A wonderful find in Salvador which will end my posts on this intriguing city was MAFRO, the Museu Afro-Brasileiro. It houses artifacts from both Africa and Brazil and when we visited it had a special exhibit of costumes from the Congo. But the most memorable section of the museum houses twenty-six panels of carved cedar that depict orixas–the gods and goddesses still alive and well in Bahia. They live on in the lives of many of the descendants of slaves. Each image has powers over aspects of nature and also human strengths or traits. They symbolize a day, a color, a quality to be wished for or avoided. The intricacies of these orixas will take a long time to unravel, so in the moment there I focused on the amazing craftsmanship of the artist who had carved the panels. Hector Julio Paride Bernabo lived with, studied and was taken in as a member of a candomble. His name became Carybe, and above is his depiction of Oxalufan–old and wise, the orixa of procreation; a strong god in his youth, this image shows him in his old age. Below him was this image of a snail.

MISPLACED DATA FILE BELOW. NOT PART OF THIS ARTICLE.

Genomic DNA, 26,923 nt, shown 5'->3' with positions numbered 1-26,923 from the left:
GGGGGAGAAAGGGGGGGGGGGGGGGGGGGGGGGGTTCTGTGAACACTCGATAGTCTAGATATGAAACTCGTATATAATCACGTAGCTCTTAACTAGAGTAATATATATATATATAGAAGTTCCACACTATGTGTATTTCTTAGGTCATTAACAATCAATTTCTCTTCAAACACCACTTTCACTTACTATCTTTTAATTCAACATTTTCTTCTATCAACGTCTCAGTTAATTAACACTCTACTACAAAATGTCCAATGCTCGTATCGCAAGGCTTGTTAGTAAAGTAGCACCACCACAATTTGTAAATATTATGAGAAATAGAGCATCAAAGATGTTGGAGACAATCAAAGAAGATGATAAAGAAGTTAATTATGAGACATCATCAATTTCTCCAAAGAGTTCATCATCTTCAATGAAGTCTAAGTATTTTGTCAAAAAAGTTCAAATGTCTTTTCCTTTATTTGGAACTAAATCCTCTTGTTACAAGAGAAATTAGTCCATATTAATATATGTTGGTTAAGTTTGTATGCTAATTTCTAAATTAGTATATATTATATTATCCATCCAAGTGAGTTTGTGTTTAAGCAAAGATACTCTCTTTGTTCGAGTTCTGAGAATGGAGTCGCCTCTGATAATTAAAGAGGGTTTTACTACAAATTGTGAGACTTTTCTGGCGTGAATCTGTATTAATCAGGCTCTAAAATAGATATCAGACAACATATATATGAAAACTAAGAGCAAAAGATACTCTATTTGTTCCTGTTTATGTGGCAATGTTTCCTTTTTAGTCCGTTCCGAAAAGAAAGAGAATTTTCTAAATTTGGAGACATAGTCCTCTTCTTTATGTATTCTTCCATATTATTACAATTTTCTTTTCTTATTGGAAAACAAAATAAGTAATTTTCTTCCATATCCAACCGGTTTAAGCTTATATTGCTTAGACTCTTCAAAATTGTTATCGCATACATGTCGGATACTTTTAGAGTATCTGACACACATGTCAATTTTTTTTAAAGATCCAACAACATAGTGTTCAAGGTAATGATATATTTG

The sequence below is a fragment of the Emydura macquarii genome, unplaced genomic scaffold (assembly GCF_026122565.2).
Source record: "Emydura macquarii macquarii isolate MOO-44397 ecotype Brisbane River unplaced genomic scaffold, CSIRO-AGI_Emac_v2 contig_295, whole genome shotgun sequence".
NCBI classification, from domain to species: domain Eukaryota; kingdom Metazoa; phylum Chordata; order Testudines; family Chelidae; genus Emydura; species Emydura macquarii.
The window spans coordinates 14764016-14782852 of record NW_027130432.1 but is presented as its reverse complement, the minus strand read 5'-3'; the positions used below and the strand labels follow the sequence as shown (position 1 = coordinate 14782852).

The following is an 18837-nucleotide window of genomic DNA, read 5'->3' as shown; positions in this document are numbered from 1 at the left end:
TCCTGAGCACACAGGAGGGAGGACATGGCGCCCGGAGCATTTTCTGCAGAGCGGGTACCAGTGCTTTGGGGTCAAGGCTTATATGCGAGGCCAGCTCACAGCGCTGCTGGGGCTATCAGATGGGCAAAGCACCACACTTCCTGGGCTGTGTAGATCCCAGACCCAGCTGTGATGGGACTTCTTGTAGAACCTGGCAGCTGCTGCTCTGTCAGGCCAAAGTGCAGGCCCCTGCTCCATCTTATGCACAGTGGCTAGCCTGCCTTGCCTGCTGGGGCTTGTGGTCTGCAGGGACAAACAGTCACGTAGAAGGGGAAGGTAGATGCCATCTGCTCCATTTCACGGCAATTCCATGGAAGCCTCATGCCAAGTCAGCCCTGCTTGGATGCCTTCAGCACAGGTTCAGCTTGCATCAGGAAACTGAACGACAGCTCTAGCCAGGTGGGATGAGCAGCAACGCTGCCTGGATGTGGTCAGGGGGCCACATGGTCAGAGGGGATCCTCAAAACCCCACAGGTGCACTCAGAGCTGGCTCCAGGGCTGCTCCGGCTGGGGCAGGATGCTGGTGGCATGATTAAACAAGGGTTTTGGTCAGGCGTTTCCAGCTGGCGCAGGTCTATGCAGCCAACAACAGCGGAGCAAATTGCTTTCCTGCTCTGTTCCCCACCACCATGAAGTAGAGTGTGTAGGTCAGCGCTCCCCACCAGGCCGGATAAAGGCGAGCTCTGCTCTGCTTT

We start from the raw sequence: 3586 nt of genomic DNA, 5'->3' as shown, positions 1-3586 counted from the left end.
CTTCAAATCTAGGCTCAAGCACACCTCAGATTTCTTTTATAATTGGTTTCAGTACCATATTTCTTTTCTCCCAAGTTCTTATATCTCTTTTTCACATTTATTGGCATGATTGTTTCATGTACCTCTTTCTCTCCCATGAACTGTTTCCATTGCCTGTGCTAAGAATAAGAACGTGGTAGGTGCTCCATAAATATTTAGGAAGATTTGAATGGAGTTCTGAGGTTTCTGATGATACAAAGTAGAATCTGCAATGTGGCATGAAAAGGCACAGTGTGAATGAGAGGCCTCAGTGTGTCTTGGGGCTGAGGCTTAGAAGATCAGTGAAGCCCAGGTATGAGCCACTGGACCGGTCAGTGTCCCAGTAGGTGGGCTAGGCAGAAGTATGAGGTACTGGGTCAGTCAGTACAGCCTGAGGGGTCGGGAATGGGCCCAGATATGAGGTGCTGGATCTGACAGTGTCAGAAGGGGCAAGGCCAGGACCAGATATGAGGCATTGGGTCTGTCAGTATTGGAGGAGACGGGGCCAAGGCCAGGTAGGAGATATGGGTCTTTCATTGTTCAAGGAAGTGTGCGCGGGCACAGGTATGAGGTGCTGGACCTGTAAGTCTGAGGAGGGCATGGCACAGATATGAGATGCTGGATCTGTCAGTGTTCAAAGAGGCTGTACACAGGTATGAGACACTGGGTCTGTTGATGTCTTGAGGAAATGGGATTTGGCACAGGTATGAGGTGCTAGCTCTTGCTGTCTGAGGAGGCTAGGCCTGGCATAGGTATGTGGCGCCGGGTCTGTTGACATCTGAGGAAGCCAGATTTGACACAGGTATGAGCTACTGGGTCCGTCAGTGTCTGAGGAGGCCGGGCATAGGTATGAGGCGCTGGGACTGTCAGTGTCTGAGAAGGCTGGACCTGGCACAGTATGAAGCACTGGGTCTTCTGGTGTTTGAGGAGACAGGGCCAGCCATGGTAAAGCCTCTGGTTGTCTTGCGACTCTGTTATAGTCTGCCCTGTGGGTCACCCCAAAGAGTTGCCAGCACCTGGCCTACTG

Other images of the goddess of the sea, of hunters, of the rainbow which represents wealth, and so many more works covered the four walls.
I went back to this room in the MAFRO twice to admire the craftsmanship and to soak up the images, the myths and the magic: Baba-Abaola, Exu, Ogun, Oxossi, Omulu, Nan, Ibualama, Logun Ede; such other worldly names. If you get to Salvador de Bahia, the work of Carybe is a must see.